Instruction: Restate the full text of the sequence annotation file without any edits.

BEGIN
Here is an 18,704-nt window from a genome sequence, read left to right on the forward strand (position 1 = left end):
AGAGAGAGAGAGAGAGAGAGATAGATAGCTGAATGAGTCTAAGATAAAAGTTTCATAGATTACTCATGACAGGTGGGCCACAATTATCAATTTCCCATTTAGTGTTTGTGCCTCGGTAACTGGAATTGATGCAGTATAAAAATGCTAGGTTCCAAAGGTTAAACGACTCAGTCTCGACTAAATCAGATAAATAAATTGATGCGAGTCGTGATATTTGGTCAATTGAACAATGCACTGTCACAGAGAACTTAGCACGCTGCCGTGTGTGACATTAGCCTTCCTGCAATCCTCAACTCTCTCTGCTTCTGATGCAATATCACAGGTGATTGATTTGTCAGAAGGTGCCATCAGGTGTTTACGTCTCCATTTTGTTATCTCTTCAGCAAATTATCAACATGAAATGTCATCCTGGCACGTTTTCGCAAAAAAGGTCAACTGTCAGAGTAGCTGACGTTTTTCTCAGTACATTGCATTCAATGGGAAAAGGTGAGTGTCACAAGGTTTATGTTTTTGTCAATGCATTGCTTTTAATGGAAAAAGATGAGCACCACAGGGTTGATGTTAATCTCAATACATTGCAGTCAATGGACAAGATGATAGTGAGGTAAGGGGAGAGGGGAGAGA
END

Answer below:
Here is an 18,704-nt window from a genome sequence, read left to right on the forward strand (position 1 = left end):
AGAGAGAGAGAGAGAGAGAGATAGATAGCTGAATGAGTCTAAGATAAAAGTTTCATAGATTACTCATGACAGGTGGGCCACAATTATCAATTTCCCATTTAGTGTTTGTGCCTCGGTAACTGGAATTGATGCAGTATAAAAATGCTAGGTTCCAAAGGTTAAACGACTCAGTCTCGACTAAATCAGATAAATAAATTGATGCGAGTCGTGATATTTGGTCAATTGAACAATGCACTGTCACAGAGAACTTAGCACGCTGCCGTGTGTGACATTAGCCTTCCTGCAATCCTCAACTCTCTCTGCTTCTGATGCAATATCACAGGTGATTGATTTGTCAGAAGGTGCCATCAGGTGTTTACGTCTCCATTTTGTTATCTCTTCAGCAAATTATCAACATGAAATGTCATCCTGGCACGTTTTCGCAAAAAAGGTCAACTGTCAGAGTAGCTGACGTTTTTCTCAGTACATTGCATTCAATGGGAAAAGGTGAGTGTCACAAGGTTTATGTTTTTGTCAATGCATTGCTTTTAATGGAAAAAGATGAGCACCACAGGGTTGATGTTAATCTCAATACATTGCAGTCAATGGACAAGATGATAGTGAGGTAAGGGGAGAGGGGAGAGA